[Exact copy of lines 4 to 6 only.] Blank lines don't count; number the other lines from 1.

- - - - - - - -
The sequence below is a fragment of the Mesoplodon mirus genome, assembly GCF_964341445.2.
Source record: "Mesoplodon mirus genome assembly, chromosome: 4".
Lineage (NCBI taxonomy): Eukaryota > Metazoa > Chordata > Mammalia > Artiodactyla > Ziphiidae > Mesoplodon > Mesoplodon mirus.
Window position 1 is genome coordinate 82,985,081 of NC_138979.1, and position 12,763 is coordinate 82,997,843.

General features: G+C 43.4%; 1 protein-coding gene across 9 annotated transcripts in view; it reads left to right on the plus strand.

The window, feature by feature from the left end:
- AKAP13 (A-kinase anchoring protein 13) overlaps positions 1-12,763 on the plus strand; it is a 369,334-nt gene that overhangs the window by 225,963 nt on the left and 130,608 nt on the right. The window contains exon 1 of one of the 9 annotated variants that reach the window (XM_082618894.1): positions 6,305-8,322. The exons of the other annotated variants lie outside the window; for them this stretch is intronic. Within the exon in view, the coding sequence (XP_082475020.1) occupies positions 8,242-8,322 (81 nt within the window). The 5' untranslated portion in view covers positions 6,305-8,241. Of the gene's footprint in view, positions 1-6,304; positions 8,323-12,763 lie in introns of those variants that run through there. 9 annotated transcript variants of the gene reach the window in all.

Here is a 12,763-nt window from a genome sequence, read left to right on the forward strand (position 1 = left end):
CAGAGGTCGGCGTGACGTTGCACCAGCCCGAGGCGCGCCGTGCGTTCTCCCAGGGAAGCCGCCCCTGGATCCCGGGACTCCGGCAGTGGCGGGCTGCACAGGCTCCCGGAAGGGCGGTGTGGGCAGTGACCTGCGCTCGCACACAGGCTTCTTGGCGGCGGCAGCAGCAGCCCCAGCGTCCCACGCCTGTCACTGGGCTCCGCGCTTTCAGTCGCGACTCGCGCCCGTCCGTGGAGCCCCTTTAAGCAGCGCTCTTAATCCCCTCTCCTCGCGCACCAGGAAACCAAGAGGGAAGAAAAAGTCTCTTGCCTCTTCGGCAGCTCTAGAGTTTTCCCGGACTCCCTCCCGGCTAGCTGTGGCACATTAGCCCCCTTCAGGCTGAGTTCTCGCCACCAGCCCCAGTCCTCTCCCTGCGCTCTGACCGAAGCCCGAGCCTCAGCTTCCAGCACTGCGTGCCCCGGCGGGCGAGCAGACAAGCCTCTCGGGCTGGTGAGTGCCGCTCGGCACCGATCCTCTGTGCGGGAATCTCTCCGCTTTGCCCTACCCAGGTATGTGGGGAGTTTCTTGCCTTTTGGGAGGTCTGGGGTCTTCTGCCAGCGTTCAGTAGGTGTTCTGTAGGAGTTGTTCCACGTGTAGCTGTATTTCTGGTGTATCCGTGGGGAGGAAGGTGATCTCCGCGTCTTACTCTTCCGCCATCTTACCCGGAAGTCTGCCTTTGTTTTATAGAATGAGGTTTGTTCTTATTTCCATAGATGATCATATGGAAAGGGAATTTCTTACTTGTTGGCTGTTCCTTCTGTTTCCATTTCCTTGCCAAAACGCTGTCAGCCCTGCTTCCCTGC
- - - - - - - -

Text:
Window position 1 is genome coordinate 82,985,081 of NC_138979.1, and position 12,763 is coordinate 82,997,843.

General features: G+C 43.4%; 1 protein-coding gene across 9 annotated transcripts in view; it reads left to right on the plus strand.

The window, feature by feature from the left end: